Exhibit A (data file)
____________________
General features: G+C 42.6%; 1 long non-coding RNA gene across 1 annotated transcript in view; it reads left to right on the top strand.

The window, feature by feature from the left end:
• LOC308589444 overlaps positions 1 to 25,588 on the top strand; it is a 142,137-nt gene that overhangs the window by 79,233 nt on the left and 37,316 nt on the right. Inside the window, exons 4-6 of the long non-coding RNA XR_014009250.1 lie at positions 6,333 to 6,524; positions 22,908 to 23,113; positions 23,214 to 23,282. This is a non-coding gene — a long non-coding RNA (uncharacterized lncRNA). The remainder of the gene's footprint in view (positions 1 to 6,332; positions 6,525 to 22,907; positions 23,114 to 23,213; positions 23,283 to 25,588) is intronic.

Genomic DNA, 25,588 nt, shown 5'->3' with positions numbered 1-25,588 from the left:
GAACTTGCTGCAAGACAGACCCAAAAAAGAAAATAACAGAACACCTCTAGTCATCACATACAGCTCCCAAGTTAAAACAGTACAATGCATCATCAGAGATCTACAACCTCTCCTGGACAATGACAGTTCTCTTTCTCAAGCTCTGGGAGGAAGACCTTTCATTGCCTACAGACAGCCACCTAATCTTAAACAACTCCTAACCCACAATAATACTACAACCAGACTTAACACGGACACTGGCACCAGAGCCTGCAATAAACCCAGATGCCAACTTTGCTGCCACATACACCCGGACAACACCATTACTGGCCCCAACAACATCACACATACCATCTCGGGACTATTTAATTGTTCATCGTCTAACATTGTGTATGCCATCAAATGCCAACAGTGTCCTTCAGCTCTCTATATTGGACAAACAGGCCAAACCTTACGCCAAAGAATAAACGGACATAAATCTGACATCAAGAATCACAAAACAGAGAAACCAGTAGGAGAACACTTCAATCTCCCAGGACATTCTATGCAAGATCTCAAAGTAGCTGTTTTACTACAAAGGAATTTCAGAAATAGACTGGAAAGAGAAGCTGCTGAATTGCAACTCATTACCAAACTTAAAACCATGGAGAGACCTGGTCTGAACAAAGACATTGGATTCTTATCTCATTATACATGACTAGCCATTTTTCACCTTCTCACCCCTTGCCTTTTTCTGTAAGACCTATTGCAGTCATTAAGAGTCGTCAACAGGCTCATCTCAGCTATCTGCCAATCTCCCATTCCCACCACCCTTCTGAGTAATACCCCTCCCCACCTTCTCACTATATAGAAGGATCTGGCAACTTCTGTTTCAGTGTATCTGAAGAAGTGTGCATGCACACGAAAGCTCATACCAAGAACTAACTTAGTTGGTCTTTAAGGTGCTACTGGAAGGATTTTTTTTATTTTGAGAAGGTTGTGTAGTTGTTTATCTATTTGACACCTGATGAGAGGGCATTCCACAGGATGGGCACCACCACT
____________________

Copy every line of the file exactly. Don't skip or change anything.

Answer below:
General features: G+C 42.6%; 1 long non-coding RNA gene across 1 annotated transcript in view; it reads left to right on the top strand.

The window, feature by feature from the left end:
• LOC308589444 overlaps positions 1 to 25,588 on the top strand; it is a 142,137-nt gene that overhangs the window by 79,233 nt on the left and 37,316 nt on the right. Inside the window, exons 4-6 of the long non-coding RNA XR_014009250.1 lie at positions 6,333 to 6,524; positions 22,908 to 23,113; positions 23,214 to 23,282. This is a non-coding gene — a long non-coding RNA (uncharacterized lncRNA). The remainder of the gene's footprint in view (positions 1 to 6,332; positions 6,525 to 22,907; positions 23,114 to 23,213; positions 23,283 to 25,588) is intronic.

Genomic DNA, 25,588 nt, shown 5'->3' with positions numbered 1-25,588 from the left:
GAACTTGCTGCAAGACAGACCCAAAAAAGAAAATAACAGAACACCTCTAGTCATCACATACAGCTCCCAAGTTAAAACAGTACAATGCATCATCAGAGATCTACAACCTCTCCTGGACAATGACAGTTCTCTTTCTCAAGCTCTGGGAGGAAGACCTTTCATTGCCTACAGACAGCCACCTAATCTTAAACAACTCCTAACCCACAATAATACTACAACCAGACTTAACACGGACACTGGCACCAGAGCCTGCAATAAACCCAGATGCCAACTTTGCTGCCACATACACCCGGACAACACCATTACTGGCCCCAACAACATCACACATACCATCTCGGGACTATTTAATTGTTCATCGTCTAACATTGTGTATGCCATCAAATGCCAACAGTGTCCTTCAGCTCTCTATATTGGACAAACAGGCCAAACCTTACGCCAAAGAATAAACGGACATAAATCTGACATCAAGAATCACAAAACAGAGAAACCAGTAGGAGAACACTTCAATCTCCCAGGACATTCTATGCAAGATCTCAAAGTAGCTGTTTTACTACAAAGGAATTTCAGAAATAGACTGGAAAGAGAAGCTGCTGAATTGCAACTCATTACCAAACTTAAAACCATGGAGAGACCTGGTCTGAACAAAGACATTGGATTCTTATCTCATTATACATGACTAGCCATTTTTCACCTTCTCACCCCTTGCCTTTTTCTGTAAGACCTATTGCAGTCATTAAGAGTCGTCAACAGGCTCATCTCAGCTATCTGCCAATCTCCCATTCCCACCACCCTTCTGAGTAATACCCCTCCCCACCTTCTCACTATATAGAAGGATCTGGCAACTTCTGTTTCAGTGTATCTGAAGAAGTGTGCATGCACACGAAAGCTCATACCAAGAACTAACTTAGTTGGTCTTTAAGGTGCTACTGGAAGGATTTTTTTTATTTTGAGAAGGTTGTGTAGTTGTTTATCTATTTGACACCTGATGAGAGGGCATTCCACAGGATGGGCACCACCACT